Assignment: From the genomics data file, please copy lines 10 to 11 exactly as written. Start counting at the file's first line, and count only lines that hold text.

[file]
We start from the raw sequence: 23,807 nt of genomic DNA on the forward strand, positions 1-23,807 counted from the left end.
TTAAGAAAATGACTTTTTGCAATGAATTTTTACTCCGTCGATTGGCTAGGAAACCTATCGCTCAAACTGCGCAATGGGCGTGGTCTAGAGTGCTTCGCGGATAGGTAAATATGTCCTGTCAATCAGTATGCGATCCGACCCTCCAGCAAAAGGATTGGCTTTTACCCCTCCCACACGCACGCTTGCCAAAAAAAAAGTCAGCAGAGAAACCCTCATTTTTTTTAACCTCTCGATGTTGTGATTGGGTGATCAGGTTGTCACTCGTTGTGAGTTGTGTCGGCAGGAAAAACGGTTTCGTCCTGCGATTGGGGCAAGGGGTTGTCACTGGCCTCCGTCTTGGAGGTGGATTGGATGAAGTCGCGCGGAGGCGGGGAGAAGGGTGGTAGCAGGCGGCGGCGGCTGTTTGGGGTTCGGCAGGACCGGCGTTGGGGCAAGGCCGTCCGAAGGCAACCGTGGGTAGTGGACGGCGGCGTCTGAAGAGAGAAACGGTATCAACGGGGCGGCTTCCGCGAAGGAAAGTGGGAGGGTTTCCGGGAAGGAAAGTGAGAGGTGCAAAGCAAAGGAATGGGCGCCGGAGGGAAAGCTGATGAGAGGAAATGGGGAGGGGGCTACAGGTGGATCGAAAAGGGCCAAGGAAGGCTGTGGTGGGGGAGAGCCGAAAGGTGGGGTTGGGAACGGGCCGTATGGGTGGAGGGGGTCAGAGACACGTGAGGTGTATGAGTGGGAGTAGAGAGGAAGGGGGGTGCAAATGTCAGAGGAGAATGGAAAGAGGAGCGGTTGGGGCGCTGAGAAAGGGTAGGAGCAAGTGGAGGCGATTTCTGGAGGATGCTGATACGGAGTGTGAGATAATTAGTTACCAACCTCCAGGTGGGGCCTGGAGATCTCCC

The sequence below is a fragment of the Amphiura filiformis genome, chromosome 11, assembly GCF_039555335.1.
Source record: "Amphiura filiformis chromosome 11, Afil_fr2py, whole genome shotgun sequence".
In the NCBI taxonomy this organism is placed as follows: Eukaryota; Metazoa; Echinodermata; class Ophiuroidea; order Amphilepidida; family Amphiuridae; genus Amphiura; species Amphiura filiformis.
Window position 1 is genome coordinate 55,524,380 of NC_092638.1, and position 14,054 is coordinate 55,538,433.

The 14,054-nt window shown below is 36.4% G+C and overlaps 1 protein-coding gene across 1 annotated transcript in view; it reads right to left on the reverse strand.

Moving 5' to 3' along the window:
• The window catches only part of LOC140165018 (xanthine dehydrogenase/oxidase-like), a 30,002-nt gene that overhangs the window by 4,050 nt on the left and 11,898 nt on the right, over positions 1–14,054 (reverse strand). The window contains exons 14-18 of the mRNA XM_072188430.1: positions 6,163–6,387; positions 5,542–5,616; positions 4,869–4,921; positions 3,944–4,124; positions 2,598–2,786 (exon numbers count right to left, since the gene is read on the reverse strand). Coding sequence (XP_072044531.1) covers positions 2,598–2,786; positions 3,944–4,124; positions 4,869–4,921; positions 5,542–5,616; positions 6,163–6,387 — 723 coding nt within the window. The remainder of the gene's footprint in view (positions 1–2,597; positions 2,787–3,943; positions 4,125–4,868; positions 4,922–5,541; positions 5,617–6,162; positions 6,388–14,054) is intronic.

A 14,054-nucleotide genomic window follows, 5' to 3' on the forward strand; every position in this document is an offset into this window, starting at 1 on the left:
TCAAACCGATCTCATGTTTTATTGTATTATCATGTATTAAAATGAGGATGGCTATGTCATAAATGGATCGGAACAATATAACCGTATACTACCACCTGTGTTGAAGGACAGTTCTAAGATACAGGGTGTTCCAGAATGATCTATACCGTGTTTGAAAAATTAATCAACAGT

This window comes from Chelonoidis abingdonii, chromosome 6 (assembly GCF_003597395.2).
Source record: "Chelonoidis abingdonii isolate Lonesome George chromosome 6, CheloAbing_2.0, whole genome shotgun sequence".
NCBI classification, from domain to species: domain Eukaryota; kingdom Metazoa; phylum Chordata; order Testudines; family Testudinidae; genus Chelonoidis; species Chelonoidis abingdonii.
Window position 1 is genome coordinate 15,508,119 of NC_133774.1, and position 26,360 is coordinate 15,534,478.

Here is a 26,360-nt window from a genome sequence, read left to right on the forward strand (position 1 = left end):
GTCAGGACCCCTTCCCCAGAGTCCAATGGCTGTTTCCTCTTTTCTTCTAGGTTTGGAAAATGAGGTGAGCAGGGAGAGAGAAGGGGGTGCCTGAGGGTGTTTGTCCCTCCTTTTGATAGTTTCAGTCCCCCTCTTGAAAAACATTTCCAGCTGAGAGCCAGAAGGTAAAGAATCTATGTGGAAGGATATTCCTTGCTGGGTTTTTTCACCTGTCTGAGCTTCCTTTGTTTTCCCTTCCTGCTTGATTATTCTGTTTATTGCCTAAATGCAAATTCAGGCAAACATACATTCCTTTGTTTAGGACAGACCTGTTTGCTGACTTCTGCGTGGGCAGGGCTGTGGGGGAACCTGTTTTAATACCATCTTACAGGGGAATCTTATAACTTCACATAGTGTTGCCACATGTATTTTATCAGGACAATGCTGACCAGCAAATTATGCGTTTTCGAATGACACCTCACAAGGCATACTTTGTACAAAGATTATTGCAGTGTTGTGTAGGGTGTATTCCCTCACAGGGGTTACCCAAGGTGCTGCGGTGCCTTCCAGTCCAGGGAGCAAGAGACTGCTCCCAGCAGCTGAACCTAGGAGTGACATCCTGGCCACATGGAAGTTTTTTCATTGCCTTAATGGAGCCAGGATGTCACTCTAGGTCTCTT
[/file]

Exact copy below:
A 14,054-nucleotide genomic window follows, 5' to 3' on the forward strand; every position in this document is an offset into this window, starting at 1 on the left:
TCAAACCGATCTCATGTTTTATTGTATTATCATGTATTAAAATGAGGATGGCTATGTCATAAATGGATCGGAACAATATAACCGTATACTACCACCTGTGTTGAAGGACAGTTCTAAGATACAGGGTGTTCCAGAATGATCTATACCGTGTTTGAAAAATTAATCAACAGT